On the second installment of his Vietnam trilogy, following the highly acclaimed Vietnam: The Aftermath
(Justin Time, 2001), violinist Billy Bang continues the healing process. His great achievement is not only personal, having faced the demons of that bloody and futile war as a GI, but also musical as well. Bang succeeds in transforming the harrowing experiences of terror and war into a profound musical document that combines the fluidity and the swing of a hard bop jazz band with the modal angularity of Vietnamese folk songs, creating a provocative yet accessible blend.
Five Vietnam veterans accompany Bang: trumpeter Ted Daniel, drummer Michael Carvin, percussionist Ron Brown, flutist Henry Threadgill, and conductor Butch Morris. Also on board are pianist John Hicks, bassist Curtis Lundy, and reed player James Spaulding, plus two Vietnamese-born musicians who currently live in the US: Nhan Thanh Ngo, who plays the the dan tranh, a traditional finger-plucked dulcimer, and singer Co Boi Nguyen.
Bang declares his cross-cultural vision on the opening track, "Reflections," which gently interweaves Hicks' blues eloquence, powerful solos by Bang and Daniel, and folky Vietnamese elements into a beautiful, anthem-like theme. This is followed by the sweet and simple traditional Vietnamese lullaby "Ru Con," where Bang's pizzicato playing accompanies Nguyen's singing and Ngo's dan tranh. "Lock and Load" blends angular Asian modality with funky basslines, complemented by Daniel's swinging solo, Hicks' gospel-tinged pianism, and a passionate solo by Bang.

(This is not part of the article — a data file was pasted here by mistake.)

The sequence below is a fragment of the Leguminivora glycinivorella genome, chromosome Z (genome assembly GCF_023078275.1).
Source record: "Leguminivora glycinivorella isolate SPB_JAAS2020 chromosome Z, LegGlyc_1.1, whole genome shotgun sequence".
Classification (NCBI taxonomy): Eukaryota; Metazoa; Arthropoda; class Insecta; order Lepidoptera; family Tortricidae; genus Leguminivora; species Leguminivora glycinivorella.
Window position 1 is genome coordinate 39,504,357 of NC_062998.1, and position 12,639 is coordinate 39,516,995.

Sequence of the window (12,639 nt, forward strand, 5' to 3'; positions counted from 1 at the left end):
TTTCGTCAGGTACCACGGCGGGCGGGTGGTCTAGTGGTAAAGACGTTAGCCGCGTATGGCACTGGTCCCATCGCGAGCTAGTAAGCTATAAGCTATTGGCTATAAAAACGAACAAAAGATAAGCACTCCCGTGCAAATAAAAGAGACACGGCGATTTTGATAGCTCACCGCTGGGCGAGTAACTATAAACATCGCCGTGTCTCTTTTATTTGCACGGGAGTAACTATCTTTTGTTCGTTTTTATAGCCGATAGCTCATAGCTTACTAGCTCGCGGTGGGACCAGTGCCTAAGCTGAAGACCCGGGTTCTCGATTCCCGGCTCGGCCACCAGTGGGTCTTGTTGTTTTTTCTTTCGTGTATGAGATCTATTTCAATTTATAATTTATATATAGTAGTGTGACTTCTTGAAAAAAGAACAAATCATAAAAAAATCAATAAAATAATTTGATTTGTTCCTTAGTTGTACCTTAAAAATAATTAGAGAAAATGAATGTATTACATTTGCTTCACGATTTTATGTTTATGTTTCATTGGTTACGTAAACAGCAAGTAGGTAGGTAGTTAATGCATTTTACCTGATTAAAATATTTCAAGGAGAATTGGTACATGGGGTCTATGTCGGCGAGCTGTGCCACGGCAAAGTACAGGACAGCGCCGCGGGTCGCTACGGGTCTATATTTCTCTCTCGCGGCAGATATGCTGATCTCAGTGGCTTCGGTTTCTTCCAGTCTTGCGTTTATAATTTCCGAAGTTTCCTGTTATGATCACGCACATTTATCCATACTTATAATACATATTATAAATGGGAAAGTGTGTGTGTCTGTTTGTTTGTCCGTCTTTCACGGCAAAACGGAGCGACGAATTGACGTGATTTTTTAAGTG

Bang and Brown introduce a jazz sensibility into the traditional Vietnamese song "Ly Ngua O" (Black Horse), which describes a bridegroom taking his new wife from her wedding in a horse-drawn carriage. "Doi Moi" (named after Vietnam's late-'80s "open door" political policy) is a beautiful and graceful dirge that presents some great improvisation by Bang, Hick, and Lundy.
"Reconcilation 1" and "Reconcilation 2" uses Morris' spontaneous system of conduction to combine the jazz players and the Vietnamese musicians into a collective improvisation that moves between controlled and intense playing of the folky melody to a percussive climax through a series of exceptional solos. Bang also uses Vietnamese motifs on "Waltz of the Water Puppets," a title that refers to an elaborate Vietnamese theatrical tradition; the piece features arresting unison playing by Bang and Spaulding (on flute). Brown's hand percussion spices the traditional Vietnamese song "Trong Com" (Rice Drum), associated with the rice harvest festival in Vietnam's northern delta.
Bang has already planned the third part in this trilogy, a performance with the Vietnamese national symphony that will bring together musicians who previously fought against each other in order to create a life-affirming substance of music. Until that comes out, we can enjoy this precious gem that affirms the compassionate power of music to heal, connect, and pacify.
Personnel: Billy Bang: violin; Butch Morris-conductor; Ron Brown: percussion;
Ted Daniel: trumpet; Henry Threadgill: flute; James Spaulding: alto saxophone and flute;
Co Boi Nguyen: vocalist; Nhan Thanh Ngo: dan tranh; John Hicks: piano; Curtis Lundy:
bass; Michael Carvin: drums.